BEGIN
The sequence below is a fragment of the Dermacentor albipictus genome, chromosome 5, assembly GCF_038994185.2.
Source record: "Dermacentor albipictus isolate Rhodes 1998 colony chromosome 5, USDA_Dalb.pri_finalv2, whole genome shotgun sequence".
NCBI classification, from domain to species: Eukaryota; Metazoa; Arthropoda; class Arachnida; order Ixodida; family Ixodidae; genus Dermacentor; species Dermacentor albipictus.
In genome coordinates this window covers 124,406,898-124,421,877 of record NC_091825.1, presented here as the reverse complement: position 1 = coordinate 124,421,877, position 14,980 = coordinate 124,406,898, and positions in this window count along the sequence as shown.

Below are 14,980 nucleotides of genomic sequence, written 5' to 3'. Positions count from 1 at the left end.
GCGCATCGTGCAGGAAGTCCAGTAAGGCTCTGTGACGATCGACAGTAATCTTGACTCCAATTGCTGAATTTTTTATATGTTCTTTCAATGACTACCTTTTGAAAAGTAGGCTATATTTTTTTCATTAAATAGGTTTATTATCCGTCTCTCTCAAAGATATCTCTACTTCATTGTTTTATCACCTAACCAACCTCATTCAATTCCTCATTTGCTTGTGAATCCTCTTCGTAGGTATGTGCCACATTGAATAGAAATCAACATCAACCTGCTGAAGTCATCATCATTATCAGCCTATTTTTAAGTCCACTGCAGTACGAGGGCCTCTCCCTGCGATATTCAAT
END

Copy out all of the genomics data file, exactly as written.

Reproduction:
The sequence below is a fragment of the Dermacentor albipictus genome, chromosome 5, assembly GCF_038994185.2.
Source record: "Dermacentor albipictus isolate Rhodes 1998 colony chromosome 5, USDA_Dalb.pri_finalv2, whole genome shotgun sequence".
NCBI classification, from domain to species: Eukaryota; Metazoa; Arthropoda; class Arachnida; order Ixodida; family Ixodidae; genus Dermacentor; species Dermacentor albipictus.
In genome coordinates this window covers 124,406,898-124,421,877 of record NC_091825.1, presented here as the reverse complement: position 1 = coordinate 124,421,877, position 14,980 = coordinate 124,406,898, and positions in this window count along the sequence as shown.

Below are 14,980 nucleotides of genomic sequence, written 5' to 3'. Positions count from 1 at the left end.
GCGCATCGTGCAGGAAGTCCAGTAAGGCTCTGTGACGATCGACAGTAATCTTGACTCCAATTGCTGAATTTTTTATATGTTCTTTCAATGACTACCTTTTGAAAAGTAGGCTATATTTTTTTCATTAAATAGGTTTATTATCCGTCTCTCTCAAAGATATCTCTACTTCATTGTTTTATCACCTAACCAACCTCATTCAATTCCTCATTTGCTTGTGAATCCTCTTCGTAGGTATGTGCCACATTGAATAGAAATCAACATCAACCTGCTGAAGTCATCATCATTATCAGCCTATTTTTAAGTCCACTGCAGTACGAGGGCCTCTCCCTGCGATATTCAAT